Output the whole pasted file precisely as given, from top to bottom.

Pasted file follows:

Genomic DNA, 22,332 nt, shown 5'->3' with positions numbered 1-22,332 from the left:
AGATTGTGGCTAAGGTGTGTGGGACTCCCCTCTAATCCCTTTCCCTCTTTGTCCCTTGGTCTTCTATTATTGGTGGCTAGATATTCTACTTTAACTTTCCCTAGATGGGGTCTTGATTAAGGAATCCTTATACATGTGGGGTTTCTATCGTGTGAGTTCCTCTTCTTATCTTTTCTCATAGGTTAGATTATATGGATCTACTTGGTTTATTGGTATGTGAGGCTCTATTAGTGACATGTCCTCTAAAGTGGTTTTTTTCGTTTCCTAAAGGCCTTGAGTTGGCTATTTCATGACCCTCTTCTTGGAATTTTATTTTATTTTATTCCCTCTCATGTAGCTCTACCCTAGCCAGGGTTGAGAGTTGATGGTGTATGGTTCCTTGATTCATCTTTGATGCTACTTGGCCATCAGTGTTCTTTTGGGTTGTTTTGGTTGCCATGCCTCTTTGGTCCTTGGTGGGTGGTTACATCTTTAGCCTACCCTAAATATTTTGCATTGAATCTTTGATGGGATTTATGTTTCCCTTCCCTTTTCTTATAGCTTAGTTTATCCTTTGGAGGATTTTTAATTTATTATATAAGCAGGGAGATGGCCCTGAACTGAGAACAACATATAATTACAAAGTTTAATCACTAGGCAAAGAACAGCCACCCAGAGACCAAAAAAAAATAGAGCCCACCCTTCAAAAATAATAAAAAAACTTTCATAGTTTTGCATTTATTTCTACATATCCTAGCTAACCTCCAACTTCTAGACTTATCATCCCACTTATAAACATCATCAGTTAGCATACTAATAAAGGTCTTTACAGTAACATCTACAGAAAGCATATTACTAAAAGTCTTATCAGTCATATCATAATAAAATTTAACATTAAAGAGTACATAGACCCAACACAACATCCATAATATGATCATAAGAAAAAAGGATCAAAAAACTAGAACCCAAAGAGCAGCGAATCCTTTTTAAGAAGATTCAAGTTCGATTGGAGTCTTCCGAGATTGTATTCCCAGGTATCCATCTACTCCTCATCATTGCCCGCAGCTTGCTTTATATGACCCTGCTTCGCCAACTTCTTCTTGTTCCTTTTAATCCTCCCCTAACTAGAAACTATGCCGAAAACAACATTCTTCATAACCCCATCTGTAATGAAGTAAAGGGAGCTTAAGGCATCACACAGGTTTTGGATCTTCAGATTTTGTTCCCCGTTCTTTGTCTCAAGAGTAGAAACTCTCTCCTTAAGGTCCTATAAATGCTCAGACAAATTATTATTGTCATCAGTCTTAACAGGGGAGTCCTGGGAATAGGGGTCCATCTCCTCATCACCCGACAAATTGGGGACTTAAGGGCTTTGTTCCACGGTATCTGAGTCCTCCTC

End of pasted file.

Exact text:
Genomic DNA, 22,332 nt, shown 5'->3' with positions numbered 1-22,332 from the left:
AGATTGTGGCTAAGGTGTGTGGGACTCCCCTCTAATCCCTTTCCCTCTTTGTCCCTTGGTCTTCTATTATTGGTGGCTAGATATTCTACTTTAACTTTCCCTAGATGGGGTCTTGATTAAGGAATCCTTATACATGTGGGGTTTCTATCGTGTGAGTTCCTCTTCTTATCTTTTCTCATAGGTTAGATTATATGGATCTACTTGGTTTATTGGTATGTGAGGCTCTATTAGTGACATGTCCTCTAAAGTGGTTTTTTTCGTTTCCTAAAGGCCTTGAGTTGGCTATTTCATGACCCTCTTCTTGGAATTTTATTTTATTTTATTCCCTCTCATGTAGCTCTACCCTAGCCAGGGTTGAGAGTTGATGGTGTATGGTTCCTTGATTCATCTTTGATGCTACTTGGCCATCAGTGTTCTTTTGGGTTGTTTTGGTTGCCATGCCTCTTTGGTCCTTGGTGGGTGGTTACATCTTTAGCCTACCCTAAATATTTTGCATTGAATCTTTGATGGGATTTATGTTTCCCTTCCCTTTTCTTATAGCTTAGTTTATCCTTTGGAGGATTTTTAATTTATTATATAAGCAGGGAGATGGCCCTGAACTGAGAACAACATATAATTACAAAGTTTAATCACTAGGCAAAGAACAGCCACCCAGAGACCAAAAAAAAATAGAGCCCACCCTTCAAAAATAATAAAAAAACTTTCATAGTTTTGCATTTATTTCTACATATCCTAGCTAACCTCCAACTTCTAGACTTATCATCCCACTTATAAACATCATCAGTTAGCATACTAATAAAGGTCTTTACAGTAACATCTACAGAAAGCATATTACTAAAAGTCTTATCAGTCATATCATAATAAAATTTAACATTAAAGAGTACATAGACCCAACACAACATCCATAATATGATCATAAGAAAAAAGGATCAAAAAACTAGAACCCAAAGAGCAGCGAATCCTTTTTAAGAAGATTCAAGTTCGATTGGAGTCTTCCGAGATTGTATTCCCAGGTATCCATCTACTCCTCATCATTGCCCGCAGCTTGCTTTATATGACCCTGCTTCGCCAACTTCTTCTTGTTCCTTTTAATCCTCCCCTAACTAGAAACTATGCCGAAAACAACATTCTTCATAACCCCATCTGTAATGAAGTAAAGGGAGCTTAAGGCATCACACAGGTTTTGGATCTTCAGATTTTGTTCCCCGTTCTTTGTCTCAAGAGTAGAAACTCTCTCCTTAAGGTCCTATAAATGCTCAGACAAATTATTATTGTCATCAGTCTTAACAGGGGAGTCCTGGGAATAGGGGTCCATCTCCTCATCACCCGACAAATTGGGGACTTAAGGGCTTTGTTCCACGGTATCTGAGTCCTCCTC